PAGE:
Binomial Distribution in Gaming

Or What Are My Chances of Rolling Three Successes?

The Editor


It's dice time! We all love buckets of dice. They have a nice tactile feel, rolling loads of dice for an attack really gives the impression of power and generally it's easy to pick out the successes to determine the outcome. Gamers just love dice, and so do game designers.

But what are your odds, really? Let's find out.

Elementary Probability, My Dear Watson

I got me some official dice too... Let's get some definitions out of the way first. We're talking about multiple identical tests rolled at the same time. Those tests may be sequential like the well known hit-wound-save -cycle, but each test could be rolled in isolation, they do not directly affect each other.

Working out the probability of success for a single test is pretty basic probability math and should be no problem for anyone who wasn't completely comatose during high school math class. You can even resort to counting the die faces in a pinch and still arrive at the correct result.

Even working out the expected number of successes is easy, all it takes is some simple multiplication. You'd expect to get five tails on ten coin flips. Sometimes this knowledge is enough and the more dice you are rolling, the more likely the result is to be close to the expected value.

But what if you really need to take all of those orcs out right now? Or what if you're using one of those new-fangled modern rule system where the dice rolls are individual but final result is determined by the total amount of successes rolled? What are your odds for rolling three or more successes?

Enter The Binomials

The problem, ofcourse, is that there's multiple ways to e.g. roll two or more successes on four dice. You might get more successes than required, and the successes may be on different dice. If you don't account for all the possibilities, your calculation is bound to be wrong.

Calculating chances like this is possible using just classical probability math, but it is cumbersome as the number of combinations increases with more dice. Two or three dice is okay, but with four or more you're just brute forcing the solution for no good reason. I know, I've done it myself. The only really good thing about that is that you can do it with just pen and paper.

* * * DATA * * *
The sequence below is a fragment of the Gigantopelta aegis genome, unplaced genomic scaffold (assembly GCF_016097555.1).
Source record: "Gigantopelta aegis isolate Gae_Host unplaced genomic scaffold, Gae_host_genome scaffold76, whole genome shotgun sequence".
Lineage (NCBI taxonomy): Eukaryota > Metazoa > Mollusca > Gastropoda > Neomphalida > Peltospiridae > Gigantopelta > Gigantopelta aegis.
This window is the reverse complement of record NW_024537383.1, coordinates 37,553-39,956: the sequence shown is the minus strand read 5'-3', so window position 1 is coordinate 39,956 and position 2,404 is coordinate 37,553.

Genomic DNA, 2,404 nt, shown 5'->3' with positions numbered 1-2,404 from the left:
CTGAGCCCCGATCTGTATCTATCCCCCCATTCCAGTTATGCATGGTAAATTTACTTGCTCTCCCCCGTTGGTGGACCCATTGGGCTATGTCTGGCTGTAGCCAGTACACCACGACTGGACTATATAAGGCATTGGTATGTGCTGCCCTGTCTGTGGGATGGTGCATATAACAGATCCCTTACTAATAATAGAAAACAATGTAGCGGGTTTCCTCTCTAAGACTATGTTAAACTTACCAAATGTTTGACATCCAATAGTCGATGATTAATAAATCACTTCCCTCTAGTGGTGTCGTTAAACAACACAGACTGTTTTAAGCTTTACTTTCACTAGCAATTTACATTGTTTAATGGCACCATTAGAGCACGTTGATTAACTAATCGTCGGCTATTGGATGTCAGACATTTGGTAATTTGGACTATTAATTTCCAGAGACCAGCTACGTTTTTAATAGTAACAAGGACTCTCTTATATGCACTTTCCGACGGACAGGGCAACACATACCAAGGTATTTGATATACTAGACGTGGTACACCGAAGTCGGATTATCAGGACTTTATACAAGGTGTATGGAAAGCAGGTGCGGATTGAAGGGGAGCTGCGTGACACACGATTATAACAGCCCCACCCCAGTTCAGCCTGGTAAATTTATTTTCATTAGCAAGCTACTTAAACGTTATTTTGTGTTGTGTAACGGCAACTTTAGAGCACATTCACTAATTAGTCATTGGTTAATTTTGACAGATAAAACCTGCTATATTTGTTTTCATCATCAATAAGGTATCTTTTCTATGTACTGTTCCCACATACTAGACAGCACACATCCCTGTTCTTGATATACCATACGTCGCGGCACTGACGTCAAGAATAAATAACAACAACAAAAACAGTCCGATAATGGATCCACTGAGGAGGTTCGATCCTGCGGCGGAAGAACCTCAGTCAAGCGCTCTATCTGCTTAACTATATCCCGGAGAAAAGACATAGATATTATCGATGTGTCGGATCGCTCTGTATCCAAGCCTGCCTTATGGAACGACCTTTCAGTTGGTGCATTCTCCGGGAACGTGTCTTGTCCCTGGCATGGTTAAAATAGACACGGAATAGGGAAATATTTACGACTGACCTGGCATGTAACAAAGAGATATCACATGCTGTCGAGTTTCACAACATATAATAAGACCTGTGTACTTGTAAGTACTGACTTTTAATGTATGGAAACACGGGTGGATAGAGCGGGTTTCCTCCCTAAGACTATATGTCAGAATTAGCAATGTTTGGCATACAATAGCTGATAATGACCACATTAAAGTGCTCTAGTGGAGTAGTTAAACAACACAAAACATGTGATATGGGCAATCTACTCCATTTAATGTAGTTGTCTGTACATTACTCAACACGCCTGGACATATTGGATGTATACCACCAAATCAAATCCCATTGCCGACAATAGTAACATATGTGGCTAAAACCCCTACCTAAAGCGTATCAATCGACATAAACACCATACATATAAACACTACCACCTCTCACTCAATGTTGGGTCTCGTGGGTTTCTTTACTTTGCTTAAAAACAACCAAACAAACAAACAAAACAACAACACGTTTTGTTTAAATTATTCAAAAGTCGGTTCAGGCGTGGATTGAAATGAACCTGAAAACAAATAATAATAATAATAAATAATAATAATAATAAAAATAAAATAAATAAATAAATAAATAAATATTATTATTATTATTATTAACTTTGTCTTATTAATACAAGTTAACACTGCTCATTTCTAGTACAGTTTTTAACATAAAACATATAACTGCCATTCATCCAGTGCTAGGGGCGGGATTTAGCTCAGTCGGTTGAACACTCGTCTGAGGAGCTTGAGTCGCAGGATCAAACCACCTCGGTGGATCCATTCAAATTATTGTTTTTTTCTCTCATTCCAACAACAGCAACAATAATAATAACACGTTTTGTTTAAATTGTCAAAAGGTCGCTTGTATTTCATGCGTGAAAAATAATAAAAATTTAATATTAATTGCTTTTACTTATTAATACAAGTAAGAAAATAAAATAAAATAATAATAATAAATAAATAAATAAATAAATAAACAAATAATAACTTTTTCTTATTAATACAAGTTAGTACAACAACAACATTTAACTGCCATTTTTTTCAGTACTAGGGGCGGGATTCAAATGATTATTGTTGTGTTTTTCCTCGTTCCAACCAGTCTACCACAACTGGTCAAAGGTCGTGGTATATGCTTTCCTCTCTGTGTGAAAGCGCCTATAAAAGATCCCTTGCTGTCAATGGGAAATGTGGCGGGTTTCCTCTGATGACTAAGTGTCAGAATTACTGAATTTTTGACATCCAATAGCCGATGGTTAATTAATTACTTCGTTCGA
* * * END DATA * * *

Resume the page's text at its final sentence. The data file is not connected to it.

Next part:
The solution is still high school math, but admittedly somewhat advanced high school math. Quite frankly, I think this is above and beyond the level most game designers were paying attention to in school and sometimes you can see it in rules designs that behave oddly in some corner cases.

The mathematical concepts involved are combinatorics and even further binomial distribution. I'm not going to regurgitate the basics here. You can find excellent reading behind the links above.

Luckily, once you understand the problem excellent tools are available. There is no longer need to get a MatLab license or even to learn to use it. Even the humble Excel has BINOM.DIST function available.

The Tool To End All Tools

Superb dice rolling. I wrote the following Excel sheet to help calculate the odds for multiple successes in a handy-dandy table format. All you need to do is figure out your odds for a single success and the table will automatically show all the odds for 1 to 20 dice. And if you really need the more, extending the table is not rocket science.

The numbers shown are rounded for display purposes, but a dash is an exact zero -- you can't roll three successes on two dice.

Here's the file for your enjoyment:

Just think of me fondly when using it. And remember, I didn't invent the laws of probability, I'm just telling you about them. You can disagree with me, but disagreeing with probability is like disagreeing with gravity.

There's a reason they're not called the Opinions of Probability.

Caveat emptor: I am still only human and prone to errors. I am also not a statistician, though I did work with them at National Office of Statistics for a number of years. Now my former collegues will probably hunt me down and make me recite deciles and outliers for this egregious crime against statistical purity...

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